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A Child, A Family, A School, A Community

A Tale of Inclusive Education


Diane Linder Berman and David J. Connor

This book is a true story of one family’s journey into inclusive education. Having previously been told that her son Benny had "failed to function" in two exclusionary special education classrooms in New York City, Berman’s family set off in search of a school where Benny would be accepted for who he was, while having the opportunity to grow and flourish academically, socially, and emotionally alongside his brother, Adam. Connor’s interest was piqued when Berman shared her desire to document the ways in which the new school community had supported Benny throughout the years. Together, they thought, surely other teachers, school and district level administrators, parents of children with and without disabilities, teacher educators, and student teachers, could learn from such a success story?

The result of their collaboration is this book in which Berman skillfully narrates episodes across time, describing ways in which children, teachers, educational assistants, parents, and a principal came to know Benny—developing numerous and often creative ways to include him in their classrooms, school, and community. Connor’s commentaries after each chapter link practice to theory, revealing ways in which much of what the school community seems to "do naturally" is, in fact, highly compatible with a Disability Studies in Education (DSE) approach to inclusive education. By illuminating multiple approaches that have worked to include Benny, the authors invite educators and families to envision further possibilities within their own contexts.

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Chapter 10. Extraordinary Extra Curriculars


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· 10 ·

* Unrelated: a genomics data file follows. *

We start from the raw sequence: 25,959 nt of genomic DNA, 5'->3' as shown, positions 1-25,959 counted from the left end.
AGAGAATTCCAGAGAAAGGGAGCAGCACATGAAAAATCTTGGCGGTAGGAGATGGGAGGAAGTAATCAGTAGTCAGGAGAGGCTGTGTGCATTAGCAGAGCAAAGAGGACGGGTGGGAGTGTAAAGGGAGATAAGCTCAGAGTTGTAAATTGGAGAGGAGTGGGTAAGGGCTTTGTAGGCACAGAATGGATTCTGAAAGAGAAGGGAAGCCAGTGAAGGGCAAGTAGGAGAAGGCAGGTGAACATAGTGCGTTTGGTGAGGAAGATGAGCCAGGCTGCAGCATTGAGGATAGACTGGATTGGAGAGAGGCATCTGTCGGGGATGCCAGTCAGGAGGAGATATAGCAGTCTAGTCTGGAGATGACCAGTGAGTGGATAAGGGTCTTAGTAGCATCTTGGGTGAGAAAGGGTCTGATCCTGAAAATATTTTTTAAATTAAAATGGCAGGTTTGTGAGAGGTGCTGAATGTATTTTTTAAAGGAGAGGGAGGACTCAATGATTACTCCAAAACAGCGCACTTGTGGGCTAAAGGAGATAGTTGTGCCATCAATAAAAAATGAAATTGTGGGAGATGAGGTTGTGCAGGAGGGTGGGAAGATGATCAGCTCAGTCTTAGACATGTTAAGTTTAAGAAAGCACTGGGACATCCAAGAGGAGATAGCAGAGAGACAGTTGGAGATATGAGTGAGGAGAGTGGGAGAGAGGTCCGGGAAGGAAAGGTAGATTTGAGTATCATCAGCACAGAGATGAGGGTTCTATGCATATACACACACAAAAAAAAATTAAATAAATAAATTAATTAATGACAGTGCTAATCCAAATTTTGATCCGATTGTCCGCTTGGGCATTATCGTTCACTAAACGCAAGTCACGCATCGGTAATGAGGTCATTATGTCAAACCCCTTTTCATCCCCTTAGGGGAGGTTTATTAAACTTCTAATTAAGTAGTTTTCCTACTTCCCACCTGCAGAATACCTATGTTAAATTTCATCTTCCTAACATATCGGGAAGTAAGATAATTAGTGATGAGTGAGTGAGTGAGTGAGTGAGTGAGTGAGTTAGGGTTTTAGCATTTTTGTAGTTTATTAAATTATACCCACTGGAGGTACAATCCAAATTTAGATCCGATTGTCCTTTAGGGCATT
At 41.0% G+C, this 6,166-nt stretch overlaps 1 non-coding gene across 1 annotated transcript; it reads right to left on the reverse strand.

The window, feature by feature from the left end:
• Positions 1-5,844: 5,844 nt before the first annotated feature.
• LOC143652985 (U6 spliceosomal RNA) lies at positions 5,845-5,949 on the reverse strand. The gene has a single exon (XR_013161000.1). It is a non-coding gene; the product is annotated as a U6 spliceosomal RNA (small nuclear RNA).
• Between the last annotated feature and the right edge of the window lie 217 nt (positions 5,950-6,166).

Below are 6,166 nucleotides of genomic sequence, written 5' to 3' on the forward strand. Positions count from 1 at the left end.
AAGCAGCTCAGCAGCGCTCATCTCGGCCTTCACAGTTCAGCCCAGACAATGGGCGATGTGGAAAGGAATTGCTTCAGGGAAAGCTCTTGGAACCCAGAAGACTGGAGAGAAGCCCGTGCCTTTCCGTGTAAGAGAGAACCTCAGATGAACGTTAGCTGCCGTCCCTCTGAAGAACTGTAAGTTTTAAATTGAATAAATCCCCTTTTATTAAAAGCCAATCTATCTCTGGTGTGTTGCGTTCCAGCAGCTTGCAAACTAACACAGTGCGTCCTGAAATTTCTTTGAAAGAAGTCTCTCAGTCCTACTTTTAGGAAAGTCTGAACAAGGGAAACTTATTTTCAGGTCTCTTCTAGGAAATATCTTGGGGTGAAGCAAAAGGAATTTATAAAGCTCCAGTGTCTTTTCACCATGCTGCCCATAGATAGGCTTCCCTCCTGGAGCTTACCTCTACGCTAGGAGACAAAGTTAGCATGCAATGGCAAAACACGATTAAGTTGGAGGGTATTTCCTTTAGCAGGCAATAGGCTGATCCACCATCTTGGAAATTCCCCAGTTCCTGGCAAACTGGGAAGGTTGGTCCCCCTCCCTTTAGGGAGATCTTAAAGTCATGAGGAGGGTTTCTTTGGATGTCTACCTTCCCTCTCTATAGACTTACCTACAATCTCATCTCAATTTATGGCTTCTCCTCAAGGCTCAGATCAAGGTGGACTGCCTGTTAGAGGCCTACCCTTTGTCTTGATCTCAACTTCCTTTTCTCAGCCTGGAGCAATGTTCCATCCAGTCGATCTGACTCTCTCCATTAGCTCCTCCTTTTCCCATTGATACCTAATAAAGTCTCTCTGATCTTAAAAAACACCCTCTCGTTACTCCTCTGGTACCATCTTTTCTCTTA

I walk down the block to pick up my boys and am aware of something different in the air. I feel the beat first with my feet and then my ears. I see that the doors to the yard are open wide and can hear children singing and cheering from their classrooms, poking their heads out of the doors and windows. The music is familiar, “Believe it Not,” the theme from the TV series The Greatest American Hero, and we hear strains of being able to walk on air. Suddenly, Captain Boulder flies out, arms stretched for balance, cape billowing behind him, tiny tight yellow shorts, glowing skin—a superhero principal from top to bottom.

Clark’s face is open and bright until his smile creates strong dark lines which overlap and crisscross like wires connecting his features, the electric current passing from his lips then to his eyes, where it flickers for a moment until it takes off once again and resettles in his cheeks, creating a pattern of lights across his features. He is riding on a cart created, in part, with padding from the gym floor. Fueling his fantasy is three of his male staff, a grade 5 teacher, the gym teacher, and a reading specialist. They flank him on three sides for support as well as to tip him from his perch when mid flight they fear his ego gets too large. He...

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